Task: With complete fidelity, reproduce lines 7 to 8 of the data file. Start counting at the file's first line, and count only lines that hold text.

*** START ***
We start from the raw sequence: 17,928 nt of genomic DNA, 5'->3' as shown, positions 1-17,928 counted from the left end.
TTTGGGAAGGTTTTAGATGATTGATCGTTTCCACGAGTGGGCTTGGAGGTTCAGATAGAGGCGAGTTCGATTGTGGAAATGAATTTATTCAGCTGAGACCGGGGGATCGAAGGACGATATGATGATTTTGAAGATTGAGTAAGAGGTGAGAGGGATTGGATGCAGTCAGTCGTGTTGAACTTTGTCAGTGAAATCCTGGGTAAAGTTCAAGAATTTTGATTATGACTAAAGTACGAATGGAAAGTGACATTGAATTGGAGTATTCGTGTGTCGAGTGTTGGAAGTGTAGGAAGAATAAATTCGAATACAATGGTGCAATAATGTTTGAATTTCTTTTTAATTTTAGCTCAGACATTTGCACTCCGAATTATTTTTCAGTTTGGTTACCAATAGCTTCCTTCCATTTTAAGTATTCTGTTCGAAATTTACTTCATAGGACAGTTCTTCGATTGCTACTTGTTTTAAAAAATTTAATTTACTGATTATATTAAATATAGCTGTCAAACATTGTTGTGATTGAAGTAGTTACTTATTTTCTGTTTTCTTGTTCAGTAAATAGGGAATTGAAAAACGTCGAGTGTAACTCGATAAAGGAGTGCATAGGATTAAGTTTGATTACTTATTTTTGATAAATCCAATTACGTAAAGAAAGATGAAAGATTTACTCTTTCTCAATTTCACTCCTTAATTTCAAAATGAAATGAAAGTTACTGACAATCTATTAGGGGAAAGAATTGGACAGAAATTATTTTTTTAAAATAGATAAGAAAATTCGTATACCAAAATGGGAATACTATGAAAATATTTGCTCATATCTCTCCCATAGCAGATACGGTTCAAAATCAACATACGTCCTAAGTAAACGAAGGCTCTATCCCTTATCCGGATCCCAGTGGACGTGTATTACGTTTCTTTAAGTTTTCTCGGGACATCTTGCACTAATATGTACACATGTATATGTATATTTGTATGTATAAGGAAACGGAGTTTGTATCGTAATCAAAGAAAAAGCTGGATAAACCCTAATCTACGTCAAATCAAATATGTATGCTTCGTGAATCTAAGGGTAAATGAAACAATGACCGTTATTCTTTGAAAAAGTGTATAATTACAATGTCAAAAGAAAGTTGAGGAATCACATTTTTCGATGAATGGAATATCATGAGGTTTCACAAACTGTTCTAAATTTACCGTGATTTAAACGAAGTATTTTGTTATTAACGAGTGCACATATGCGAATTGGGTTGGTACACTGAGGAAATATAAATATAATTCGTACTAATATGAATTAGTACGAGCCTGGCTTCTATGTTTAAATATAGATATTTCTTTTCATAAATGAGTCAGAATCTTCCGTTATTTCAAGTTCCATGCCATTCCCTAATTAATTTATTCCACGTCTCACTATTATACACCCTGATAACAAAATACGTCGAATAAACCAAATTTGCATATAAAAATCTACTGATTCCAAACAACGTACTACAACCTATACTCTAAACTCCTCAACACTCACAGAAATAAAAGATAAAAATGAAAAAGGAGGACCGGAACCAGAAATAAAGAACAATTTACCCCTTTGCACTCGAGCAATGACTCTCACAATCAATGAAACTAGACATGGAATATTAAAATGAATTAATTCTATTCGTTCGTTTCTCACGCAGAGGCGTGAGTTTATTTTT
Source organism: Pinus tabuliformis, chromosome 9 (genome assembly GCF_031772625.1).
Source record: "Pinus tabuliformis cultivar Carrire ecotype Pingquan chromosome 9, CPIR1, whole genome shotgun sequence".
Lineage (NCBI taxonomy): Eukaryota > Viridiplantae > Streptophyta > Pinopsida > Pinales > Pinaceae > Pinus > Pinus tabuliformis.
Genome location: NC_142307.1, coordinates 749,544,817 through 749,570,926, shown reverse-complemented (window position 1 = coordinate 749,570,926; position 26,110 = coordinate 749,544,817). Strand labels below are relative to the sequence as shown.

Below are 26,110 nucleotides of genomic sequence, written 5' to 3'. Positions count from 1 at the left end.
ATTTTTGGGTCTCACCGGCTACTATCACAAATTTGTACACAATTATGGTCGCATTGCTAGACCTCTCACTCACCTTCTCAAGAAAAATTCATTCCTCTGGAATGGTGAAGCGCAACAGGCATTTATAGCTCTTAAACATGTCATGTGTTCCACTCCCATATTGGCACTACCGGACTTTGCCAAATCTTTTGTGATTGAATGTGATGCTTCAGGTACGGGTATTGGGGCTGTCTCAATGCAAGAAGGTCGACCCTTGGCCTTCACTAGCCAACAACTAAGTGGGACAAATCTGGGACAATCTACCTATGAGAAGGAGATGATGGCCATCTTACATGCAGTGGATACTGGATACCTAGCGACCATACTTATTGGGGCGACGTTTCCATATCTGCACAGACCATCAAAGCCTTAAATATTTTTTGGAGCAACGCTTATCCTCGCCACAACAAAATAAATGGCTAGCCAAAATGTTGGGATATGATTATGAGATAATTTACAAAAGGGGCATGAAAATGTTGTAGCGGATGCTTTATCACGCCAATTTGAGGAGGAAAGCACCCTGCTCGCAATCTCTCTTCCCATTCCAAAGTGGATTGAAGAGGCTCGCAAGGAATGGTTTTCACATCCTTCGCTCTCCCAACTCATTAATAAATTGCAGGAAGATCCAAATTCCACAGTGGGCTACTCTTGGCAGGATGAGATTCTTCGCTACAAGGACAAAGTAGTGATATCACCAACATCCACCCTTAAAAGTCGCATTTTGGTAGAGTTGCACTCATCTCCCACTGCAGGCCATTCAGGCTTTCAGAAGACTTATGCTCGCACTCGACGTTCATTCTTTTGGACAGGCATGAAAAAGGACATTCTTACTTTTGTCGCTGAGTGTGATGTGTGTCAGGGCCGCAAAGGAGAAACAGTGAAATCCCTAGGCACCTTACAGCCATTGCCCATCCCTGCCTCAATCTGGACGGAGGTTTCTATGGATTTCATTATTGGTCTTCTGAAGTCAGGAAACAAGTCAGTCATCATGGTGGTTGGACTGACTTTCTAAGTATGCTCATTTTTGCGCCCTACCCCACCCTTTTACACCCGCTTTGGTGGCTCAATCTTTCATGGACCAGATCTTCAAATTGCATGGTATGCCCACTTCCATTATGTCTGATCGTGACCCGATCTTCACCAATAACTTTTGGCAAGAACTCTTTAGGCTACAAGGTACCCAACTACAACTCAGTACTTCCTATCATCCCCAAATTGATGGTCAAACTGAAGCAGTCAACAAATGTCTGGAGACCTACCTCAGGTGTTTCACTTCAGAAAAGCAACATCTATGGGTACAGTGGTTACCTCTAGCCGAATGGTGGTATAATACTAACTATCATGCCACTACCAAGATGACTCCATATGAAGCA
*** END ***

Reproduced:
Below are 26,110 nucleotides of genomic sequence, written 5' to 3'. Positions count from 1 at the left end.
ATTTTTGGGTCTCACCGGCTACTATCACAAATTTGTACACAATTATGGTCGCATTGCTAGACCTCTCACTCACCTTCTCAAGAAAAATTCATTCCTCTGGAATGGTGAAGCGCAACAGGCATTTATAGCTCTTAAACATGTCATGTGTTCCACTCCCATATTGGCACTACCGGACTTTGCCAAATCTTTTGTGATTGAATGTGATGCTTCAGGTACGGGTATTGGGGCTGTCTCAATGCAAGAAGGTCGACCCTTGGCCTTCACTAGCCAACAACTAAGTGGGACAAATCTGGGACAATCTACCTATGAGAAGGAGATGATGGCCATCTTACATGCAGTGGATACTGGATACCTAGCGACCATACTTATTGGGGCGACGTTTCCATATCTGCACAGACCATCAAAGCCTTAAATATTTTTTGGAGCAACGCTTATCCTCGCCACAACAAAATAAATGGCTAGCCAAAATGTTGGGATATGATTATGAGATAATTTACAAAAGGGGCATGAAAATGTTGTAGCGGATGCTTTATCACGCCAATTTGAGGAGGAAAGCACCCTGCTCGCAATCTCTCTTCCCATTCCAAAGTGGATTGAAGAGGCTCGCAAGGAATGGTTTTCACATCCTTCGCTCTCCCAACTCATTAATAAATTGCAGGAAGATCCAAATTCCACAGTGGGCTACTCTTGGCAGGATGAGATTCTTCGCTACAAGGACAAAGTAGTGATATCACCAACATCCACCCTTAAAAGTCGCATTTTGGTAGAGTTGCACTCATCTCCCACTGCAGGCCATTCAGGCTTTCAGAAGACTTATGCTCGCACTCGACGTTCATTCTTTTGGACAGGCATGAAAAAGGACATTCTTACTTTTGTCGCTGAGTGTGATGTGTGTCAGGGCCGCAAAGGAGAAACAGTGAAATCCCTAGGCACCTTACAGCCATTGCCCATCCCTGCCTCAATCTGGACGGAGGTTTCTATGGATTTCATTATTGGTCTTCTGAAGTCAGGAAACAAGTCAGTCATCATGGTGGTTGGACTGACTTTCTAAGTATGCTCATTTTTGCGCCCTACCCCACCCTTTTACACCCGCTTTGGTGGCTCAATCTTTCATGGACCAGATCTTCAAATTGCATGGTATGCCCACTTCCATTATGTCTGATCGTGACCCGATCTTCACCAATAACTTTTGGCAAGAACTCTTTAGGCTACAAGGTACCCAACTACAACTCAGTACTTCCTATCATCCCCAAATTGATGGTCAAACTGAAGCAGTCAACAAATGTCTGGAGACCTACCTCAGGTGTTTCACTTCAGAAAAGCAACATCTATGGGTACAGTGGTTACCTCTAGCCGAATGGTGGTATAATACTAACTATCATGCCACTACCAAGATGACTCCATATGAAGCA